|by Angela (Lambert) Jendro|
January 7, 2018 The Epiphany of the Lord
Gospel of Matthew 2:1-12 NAB
When Jesus was born in Bethlehem of Judea, in the days of King Herod, behold, magi from the east arrived in Jerusalem, saying, “Where is the newborn king of the Jews? We saw his star at its rising and have come to do him homage.” When King Herod heard this, he was greatly troubled, and all Jerusalem with him. Assembling all the chief priests and the scribes of the people, He inquired of them where the Christ was to be born. They said to him, “In Bethlehem of Judea, for thus it has been written through the prophet: And you, Bethlehem, land of Judah, are by no means least among the rulers of Judah; since from you shall come a ruler, who is to shepherd my people Israel.” Then Herod called the magi secretly and ascertained from them the time of the star’s appearance. He sent them to Bethlehem and said, “Go and search diligently for the child. When you have found him, bring me word, that I too may go and do him homage.” After their audience with the king they set out. And behold, the star that they had seen at its rising preceded them, until it came and stopped over the place where the child was. They were overjoyed at seeing the star, and on entering the house they saw the child with Mary his mother. They prostrated themselves and did him homage. Then they opened their treasures and offered him gifts of gold, frankincense, and myrrh. And having been warned in a dream not to return to Herod, they departed for their country by another way.
After the bustle and excitement of Christmas celebrations, the days following often produce mixed feelings. On the one hand a sigh of welcomed relaxation and the comfort of settling back into normalcy. On the other hand, a sigh of sadness as we ache from missing our loved ones, along with a moan of pain as the brutal cold and darkness depress our commute.
Although the Christmas decorations may be coming down and routine returning , the true “Spirit of Christmas” (as every Hallmark movie loves to reference), ought to remain present and illuminate our homes. The Feast of the Epiphany witnesses that the birth of Christ has ushered in a light that radiates with the strength of mid-summer rays and remains enduringly without diminishment.
The wise men travelled an arduous distance to find this light in the darkness. As we begin surfing the internet for discount airline tickets and the brief relief of a warm, sunny vacation, we can take a lesson from the magi and intentionally seek out the true and lasting “Sun” of God. Rather than merely making plans for the Caribbean, make plans to seek the Lord as well, where you can soak in the warmth of His rays of grace and love. Surf for Christ-destinations such as Eucharistic Adoration, Mass, Confession, Scripture, spiritual reading, or silent prayer. Vacations refresh us with the energy we need to keep going in our daily routine. Breaking away to soak up quality time with Christ will do the same. It will refresh our weary spirits, lighten our dark moods, and deepen our lives with purpose and personal connection.
So, wrap up and stack your red and green decor in totes, and without a doubt discard the once fragrant Christmas tree that has now dried up into a mess of needles and a worrisome fire hazard. Keep the light of Christ however. After having drawn near to Him at His birth, remain with Him. Keep close to Him. Lay your whole self before Him in homage as the magi did, and offer Him every gift and talent you possess. “Then you shall be radiant at what you see, your heart shall throb and overflow” (Isaiah 60:5).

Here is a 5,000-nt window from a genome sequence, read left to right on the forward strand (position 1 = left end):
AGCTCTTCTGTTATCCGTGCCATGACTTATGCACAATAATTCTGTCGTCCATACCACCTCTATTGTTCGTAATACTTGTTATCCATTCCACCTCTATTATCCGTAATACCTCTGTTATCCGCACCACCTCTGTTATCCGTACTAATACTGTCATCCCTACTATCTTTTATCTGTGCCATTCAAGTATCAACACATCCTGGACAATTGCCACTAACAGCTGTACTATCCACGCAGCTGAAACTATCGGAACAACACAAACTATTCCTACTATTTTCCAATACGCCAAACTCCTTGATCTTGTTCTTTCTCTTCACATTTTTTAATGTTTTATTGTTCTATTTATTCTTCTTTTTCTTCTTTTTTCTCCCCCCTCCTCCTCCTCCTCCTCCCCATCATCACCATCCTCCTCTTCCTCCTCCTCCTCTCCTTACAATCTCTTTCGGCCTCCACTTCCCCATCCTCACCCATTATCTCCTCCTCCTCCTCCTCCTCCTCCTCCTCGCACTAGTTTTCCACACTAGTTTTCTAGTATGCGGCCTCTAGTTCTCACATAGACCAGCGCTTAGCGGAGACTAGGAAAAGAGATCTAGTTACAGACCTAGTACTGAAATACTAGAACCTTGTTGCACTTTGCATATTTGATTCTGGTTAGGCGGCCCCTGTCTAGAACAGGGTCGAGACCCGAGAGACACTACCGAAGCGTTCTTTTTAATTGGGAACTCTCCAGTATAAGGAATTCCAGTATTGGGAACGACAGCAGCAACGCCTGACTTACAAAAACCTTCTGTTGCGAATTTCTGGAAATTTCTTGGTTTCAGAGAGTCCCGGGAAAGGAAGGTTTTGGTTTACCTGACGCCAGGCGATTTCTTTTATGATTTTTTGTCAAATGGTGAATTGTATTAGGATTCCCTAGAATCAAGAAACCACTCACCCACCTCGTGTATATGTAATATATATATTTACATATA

Christmas celebrates the appearance of our long awaited Savior which lasts eternally not just one day. His coming should be transformative and therefore change the way we think and act, and re-prioritize our hopes and desires. The New Year doesn’t mark the end of the holidays. Rather, it marks the beginning of our new, and renewed, life in Christ. The Magi left Bethlehem filled with joy and hope. Mary left Bethlehem with Jesus in her arms close to her heart. May we leave this Christmas season in the same way.
- Spend a few minutes in prayer drawing near to Christ like Mary, Joseph, and the Magi. Surrender to Him in humility, love, and homage as they did.
- How might you keep close to Christ daily and weekly? Where might you encounter Him?
- What gifts might you offer to Jesus?
- Gold (wealth) – how well are you doing at tithing? Do you give the Lord your first 10% in thanksgiving and faith? Is there some way He is asking you to be more generous with your money or with your time and service?
- Frankincense (used in worship of God) – How can you offer Christ your worship? What might you offer to Him as a sacrifice? How can you apply your talents and abilities to advancing the Kingdom of God?
- [For example: offer patience with a family member as a sacrifice, offer your daily work as a sacrifice – especially the most tedious aspects, or offer living your faith authentically in the workplace rather than joining in un-Christian jokes, conversations, or activities.]
- Myrrh (used as ointment for burial) – How can you honor Christ’s death for you? Do you live as one saved or persist in certain sins? Consider how to live more intentionally as one freed by Christ. Meditate on the sufferings of Christ and unite your own suffering to His.
Make a Resolution (Practical Application):
- Choose one “gift” to present to Jesus for this year.
- Seek Christ this week in an intentional way. Set aside 10-15 minutes for prayer or spiritual reading, or seek Him in the sacraments.
Setting goals for the New Year – Lessons from the Magi
~ Written by Angela Jendro © 2018
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